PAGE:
One of the more irritating and clueless cultural nexuses (nexi?) of the last couple of years has been the surfeit of “men need to man up” articles.
I spoke about this at length in two articles about City Journal writer Kay Hymowitz in response to her hysterical and anecdotally-driven Wall Street Journal piece. She has since been joined in the Pantheon of Man-Up Shaming by Peggy Nance, Bill Bennett and Spinster In Chief Kate Bolick.
Hymowitz is one of a class of commentators who claim to be concerned about the lot of men, but are only concerned to the degree that men’s issues affect the ability of women to get what they want – that is, men to finance and forward their dreams of status and comfort. This assertion is self-demonstrating: despite a generation of evidence that the effete, femcentric society rising in the upper classes was dramatically stunting the development of males, these commentators have only seen fit to bring attention to the problem now that the young women they spend their lives around have begun to complain that there aren’t any men they want to marry or who want to marry them. (Hymowitz uses the Judd Apatow film Knocked Up as an bookend fable to her argument, which really shows how empty her concept is of what young men’s lives are actually like.)
While it began as a male-to-male appeal to teamwork, the “Man Up” concept has long been a cultural default for women to exert leverage on men to do something not in their direct interest, via a dose of shaming. Shaming is an appeal to someone’s sense of being, suggesting that their actions cost them value as a person (or in this case, as a male person). [Double-hat tip to Ricky Raw, whose explicatory work on the human psychological system is without equal.]
Seemingly in keeping with the “Man Up” pop-sociology, there’s been a new surge of ads leveraging the concept. I’ve seen three campaigns in particular that employ the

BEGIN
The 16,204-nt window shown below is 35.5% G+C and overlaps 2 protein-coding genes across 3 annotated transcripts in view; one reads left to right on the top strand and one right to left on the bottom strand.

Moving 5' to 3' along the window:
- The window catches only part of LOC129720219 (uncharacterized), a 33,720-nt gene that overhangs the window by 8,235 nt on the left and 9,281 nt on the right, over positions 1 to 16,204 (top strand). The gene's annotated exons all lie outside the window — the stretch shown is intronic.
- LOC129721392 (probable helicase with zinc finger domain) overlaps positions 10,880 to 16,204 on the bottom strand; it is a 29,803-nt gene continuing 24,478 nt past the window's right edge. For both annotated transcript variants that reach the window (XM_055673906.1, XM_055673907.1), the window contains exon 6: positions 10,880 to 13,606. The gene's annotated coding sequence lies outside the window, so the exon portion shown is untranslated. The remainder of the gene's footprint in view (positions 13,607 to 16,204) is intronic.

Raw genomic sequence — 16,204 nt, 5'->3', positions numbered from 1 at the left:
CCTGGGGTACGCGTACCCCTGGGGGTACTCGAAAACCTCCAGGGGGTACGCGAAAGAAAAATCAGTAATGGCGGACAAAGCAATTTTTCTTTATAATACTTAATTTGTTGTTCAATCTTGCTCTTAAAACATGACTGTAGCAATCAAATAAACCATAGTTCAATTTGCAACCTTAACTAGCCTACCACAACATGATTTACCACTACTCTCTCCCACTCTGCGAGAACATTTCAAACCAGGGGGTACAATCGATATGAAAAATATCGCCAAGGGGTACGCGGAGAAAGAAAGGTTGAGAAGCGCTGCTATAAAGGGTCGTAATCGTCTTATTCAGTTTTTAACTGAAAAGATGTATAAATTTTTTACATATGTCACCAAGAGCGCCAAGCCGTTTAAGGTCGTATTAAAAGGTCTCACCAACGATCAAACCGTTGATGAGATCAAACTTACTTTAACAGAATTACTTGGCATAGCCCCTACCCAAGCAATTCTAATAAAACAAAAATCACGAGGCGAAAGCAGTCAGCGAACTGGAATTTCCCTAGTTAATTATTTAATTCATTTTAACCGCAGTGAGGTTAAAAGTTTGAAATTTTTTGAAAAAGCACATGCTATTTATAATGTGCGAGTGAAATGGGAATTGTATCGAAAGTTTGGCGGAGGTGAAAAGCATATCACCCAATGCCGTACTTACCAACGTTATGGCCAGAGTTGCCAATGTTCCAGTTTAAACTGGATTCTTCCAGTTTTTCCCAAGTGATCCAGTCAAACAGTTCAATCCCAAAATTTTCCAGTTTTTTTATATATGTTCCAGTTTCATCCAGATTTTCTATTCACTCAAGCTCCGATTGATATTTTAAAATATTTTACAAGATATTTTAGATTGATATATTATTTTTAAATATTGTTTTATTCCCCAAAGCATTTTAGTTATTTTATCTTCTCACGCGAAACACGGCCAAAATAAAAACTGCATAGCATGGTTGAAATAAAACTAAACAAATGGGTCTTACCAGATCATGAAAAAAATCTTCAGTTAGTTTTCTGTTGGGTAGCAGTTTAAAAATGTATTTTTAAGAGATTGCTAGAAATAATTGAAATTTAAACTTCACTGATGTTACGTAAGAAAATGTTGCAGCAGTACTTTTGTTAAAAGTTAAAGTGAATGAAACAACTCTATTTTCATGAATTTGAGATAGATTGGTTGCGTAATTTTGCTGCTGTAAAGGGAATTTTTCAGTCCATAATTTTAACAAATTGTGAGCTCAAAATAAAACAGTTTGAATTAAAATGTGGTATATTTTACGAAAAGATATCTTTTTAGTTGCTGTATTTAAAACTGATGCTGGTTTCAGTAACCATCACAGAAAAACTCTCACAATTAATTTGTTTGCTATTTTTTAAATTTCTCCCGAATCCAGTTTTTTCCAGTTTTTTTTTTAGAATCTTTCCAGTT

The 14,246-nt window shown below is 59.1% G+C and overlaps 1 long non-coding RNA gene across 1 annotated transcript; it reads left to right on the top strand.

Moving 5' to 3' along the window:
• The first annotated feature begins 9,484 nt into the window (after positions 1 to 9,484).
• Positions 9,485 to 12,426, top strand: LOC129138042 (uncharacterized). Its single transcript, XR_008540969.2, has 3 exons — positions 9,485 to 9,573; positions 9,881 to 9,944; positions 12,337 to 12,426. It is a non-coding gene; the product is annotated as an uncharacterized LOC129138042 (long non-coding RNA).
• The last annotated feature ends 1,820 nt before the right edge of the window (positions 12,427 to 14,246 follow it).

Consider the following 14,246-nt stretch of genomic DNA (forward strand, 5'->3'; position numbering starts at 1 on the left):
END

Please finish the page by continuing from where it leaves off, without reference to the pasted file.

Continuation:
- Tagline: “Lose like a man”
- Masculine concept: Using a pun to link sportmanship and competition with a program to drop pounds.
- Endorser: Former NBA player and “round mound of rebound” Charles Barkley
Dove (the moisturizer)
- Tagline: “I’m comfortable in my own skin”
- Masculine concept: Adapting the alpha-male values of confidence and congruence to literally making your skin comfortable.
- Endorsers: Charismatic retired hoopster Shaquille O’Neal, retired NFL quarterback and confirmed philanderer John Elway, Georgetown basketball coach John Thompson III
One-A-Day Men’s Vitacraves (vitmains)
- Tagline: “Chew like a man”
- Masculine concept: feats of strength and gluttony
- No endorsers, just a dweeby white guy
Obviously, these are strong doses of manliness to counter the stigma of female-oriented products. What’s interesting about these is that there is a distinct absence of invective about a man’s “duty” to others (save for a quip about taking out the garbage). Barkley directly engages his own competitive personality – “I hated losing, until now.” Elway is adorned with images of his football accomplishments, when he was one of the game’s best. Thompson tells a story about becoming like his father. Shaq simply shows off his larger-than-life persona.